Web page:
Marussia: The quiet success on Saturday

As we get ready for the first United States Grand Prix in five years, there was an interesting twist—for me at least—in qualifying. The session was interesting as the teams marched out in Q1 with some of the heavy hitters running option tires up front but the conventional theory in the paddock is that the hard tires are easier to get temperature into and they will be the go-to compound in the race.

One of the success stories from qualifying was the performance of Marussia as they held off the Caterham F1 team to take 19th and 20th on the grid. The race for the coveted 10th position in the World Constructor’s Championship means millions and Timo Glock, along with his teammate Charles Pic, did their best to keep Caterham on their heels for Sunday’s race. Timo said:

“Another good day today. I think we concentrated on the right things, although it was a challenge through FP3 to get to that point as it is hard to put a good single lap together here. In qualifying I thought I had a strong lap and the tyres were really coming in, but towards the end I had a bit of wheel lift and the rear felt a bit strange.”

“I think we could have gone quicker because the tyres were improving so much lap by lap, but because of the yellow flags there was no chance for more improvement. However, we are almost 0.8s ahead of the Caterhams and we have to be very pleased with that. This is great development from the team and although it seems like we remind everyone every race just now, we’ve managed all that without the advantage of KERS and that is a significant point. I’m very excited for the race and I hope we can continue the good work.”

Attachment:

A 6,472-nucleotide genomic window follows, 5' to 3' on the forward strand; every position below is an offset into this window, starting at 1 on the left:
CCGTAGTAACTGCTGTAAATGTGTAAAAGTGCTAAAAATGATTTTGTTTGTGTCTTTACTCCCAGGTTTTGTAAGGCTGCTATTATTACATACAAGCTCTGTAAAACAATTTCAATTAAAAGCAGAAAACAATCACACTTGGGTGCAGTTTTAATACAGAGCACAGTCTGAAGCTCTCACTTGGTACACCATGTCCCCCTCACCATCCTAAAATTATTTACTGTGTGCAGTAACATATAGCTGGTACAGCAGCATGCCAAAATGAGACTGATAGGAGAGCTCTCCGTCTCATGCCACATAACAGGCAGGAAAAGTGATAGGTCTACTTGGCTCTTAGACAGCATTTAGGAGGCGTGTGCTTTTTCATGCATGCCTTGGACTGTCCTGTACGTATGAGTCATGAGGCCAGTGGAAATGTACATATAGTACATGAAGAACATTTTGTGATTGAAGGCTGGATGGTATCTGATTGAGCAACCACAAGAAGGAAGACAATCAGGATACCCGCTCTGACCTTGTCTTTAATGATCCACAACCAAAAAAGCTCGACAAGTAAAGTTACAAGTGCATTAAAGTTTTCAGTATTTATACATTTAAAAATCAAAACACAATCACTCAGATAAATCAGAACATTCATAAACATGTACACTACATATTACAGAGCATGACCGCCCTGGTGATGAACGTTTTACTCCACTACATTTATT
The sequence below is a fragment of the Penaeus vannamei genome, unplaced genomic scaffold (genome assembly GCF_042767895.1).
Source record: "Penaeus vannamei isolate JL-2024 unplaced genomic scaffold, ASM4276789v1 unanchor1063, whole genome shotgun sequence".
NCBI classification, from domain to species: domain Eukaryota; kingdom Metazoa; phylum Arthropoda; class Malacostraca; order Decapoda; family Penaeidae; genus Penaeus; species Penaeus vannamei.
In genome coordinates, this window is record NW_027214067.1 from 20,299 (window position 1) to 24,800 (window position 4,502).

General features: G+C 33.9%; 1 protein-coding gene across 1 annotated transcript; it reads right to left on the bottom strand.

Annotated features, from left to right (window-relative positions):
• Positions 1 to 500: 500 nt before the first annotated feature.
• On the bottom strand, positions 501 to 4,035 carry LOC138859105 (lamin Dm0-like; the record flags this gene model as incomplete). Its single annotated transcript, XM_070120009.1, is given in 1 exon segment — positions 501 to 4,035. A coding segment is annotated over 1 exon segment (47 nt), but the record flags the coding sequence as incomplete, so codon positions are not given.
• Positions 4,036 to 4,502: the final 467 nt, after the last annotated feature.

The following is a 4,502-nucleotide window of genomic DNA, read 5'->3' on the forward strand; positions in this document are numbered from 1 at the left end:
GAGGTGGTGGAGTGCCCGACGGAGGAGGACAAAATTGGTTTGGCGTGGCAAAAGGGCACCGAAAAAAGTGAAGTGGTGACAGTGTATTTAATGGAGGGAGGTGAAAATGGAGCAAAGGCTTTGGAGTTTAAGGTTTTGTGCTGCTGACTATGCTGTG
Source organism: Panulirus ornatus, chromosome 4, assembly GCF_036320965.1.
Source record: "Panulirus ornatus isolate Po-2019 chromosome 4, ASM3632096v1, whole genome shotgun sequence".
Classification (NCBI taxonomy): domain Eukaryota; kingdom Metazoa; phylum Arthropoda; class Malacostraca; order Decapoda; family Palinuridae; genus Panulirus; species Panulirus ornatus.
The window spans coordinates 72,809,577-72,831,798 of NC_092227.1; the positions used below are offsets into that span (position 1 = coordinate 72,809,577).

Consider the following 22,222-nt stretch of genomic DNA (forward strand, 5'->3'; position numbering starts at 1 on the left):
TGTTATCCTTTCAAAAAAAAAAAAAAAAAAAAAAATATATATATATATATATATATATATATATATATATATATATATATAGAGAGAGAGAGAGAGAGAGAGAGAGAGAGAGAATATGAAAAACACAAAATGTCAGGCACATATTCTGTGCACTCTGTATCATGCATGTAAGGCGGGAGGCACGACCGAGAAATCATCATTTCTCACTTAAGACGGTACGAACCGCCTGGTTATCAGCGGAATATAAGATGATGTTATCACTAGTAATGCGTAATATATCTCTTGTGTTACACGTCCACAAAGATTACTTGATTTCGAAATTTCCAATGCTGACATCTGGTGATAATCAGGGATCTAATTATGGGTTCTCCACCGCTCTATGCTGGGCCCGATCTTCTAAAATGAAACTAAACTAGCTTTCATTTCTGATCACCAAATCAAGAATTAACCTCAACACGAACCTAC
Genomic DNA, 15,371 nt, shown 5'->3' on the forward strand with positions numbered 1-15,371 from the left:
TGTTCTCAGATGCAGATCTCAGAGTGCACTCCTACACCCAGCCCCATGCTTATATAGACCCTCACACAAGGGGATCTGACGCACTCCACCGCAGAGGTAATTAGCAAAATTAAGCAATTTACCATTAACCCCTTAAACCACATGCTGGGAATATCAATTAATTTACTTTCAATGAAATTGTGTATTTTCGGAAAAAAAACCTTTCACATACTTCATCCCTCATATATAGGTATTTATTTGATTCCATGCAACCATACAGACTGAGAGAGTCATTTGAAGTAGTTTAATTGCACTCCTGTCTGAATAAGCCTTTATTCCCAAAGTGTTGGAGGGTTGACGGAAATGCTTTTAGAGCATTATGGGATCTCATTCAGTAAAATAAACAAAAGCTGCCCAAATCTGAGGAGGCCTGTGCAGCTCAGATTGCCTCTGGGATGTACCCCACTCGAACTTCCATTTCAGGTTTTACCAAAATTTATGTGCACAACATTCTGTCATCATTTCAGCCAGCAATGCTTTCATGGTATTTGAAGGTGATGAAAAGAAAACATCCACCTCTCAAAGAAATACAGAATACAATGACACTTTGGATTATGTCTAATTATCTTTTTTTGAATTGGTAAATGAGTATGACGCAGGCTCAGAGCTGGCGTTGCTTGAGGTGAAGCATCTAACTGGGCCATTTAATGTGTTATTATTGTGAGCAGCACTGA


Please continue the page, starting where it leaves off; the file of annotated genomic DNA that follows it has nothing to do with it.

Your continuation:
The other good news s that Timo was just over 0.9s behind the Toro Rosso of Daniel Ricciardo. That’s quite a performance from Marussia and my hunch is, the efforts of the entire team coupled with the consultative work of Pat Symonds is starting to pay dividends.

Many believed Caterham F1 were the team to watching in 2012 as the first “new team” to make the jump to the midfield instead of being permanent back-markers. Armed with KERS and a Renault engine, the team were supposed to make a big leap but that hasn’t happened. Could Marussia be a team that does the impossible?

A Cosworth engine and lack of KERS surely couldn’t beat Caterham could they? Actually, yes they can and they will reap big dividends in doing so.



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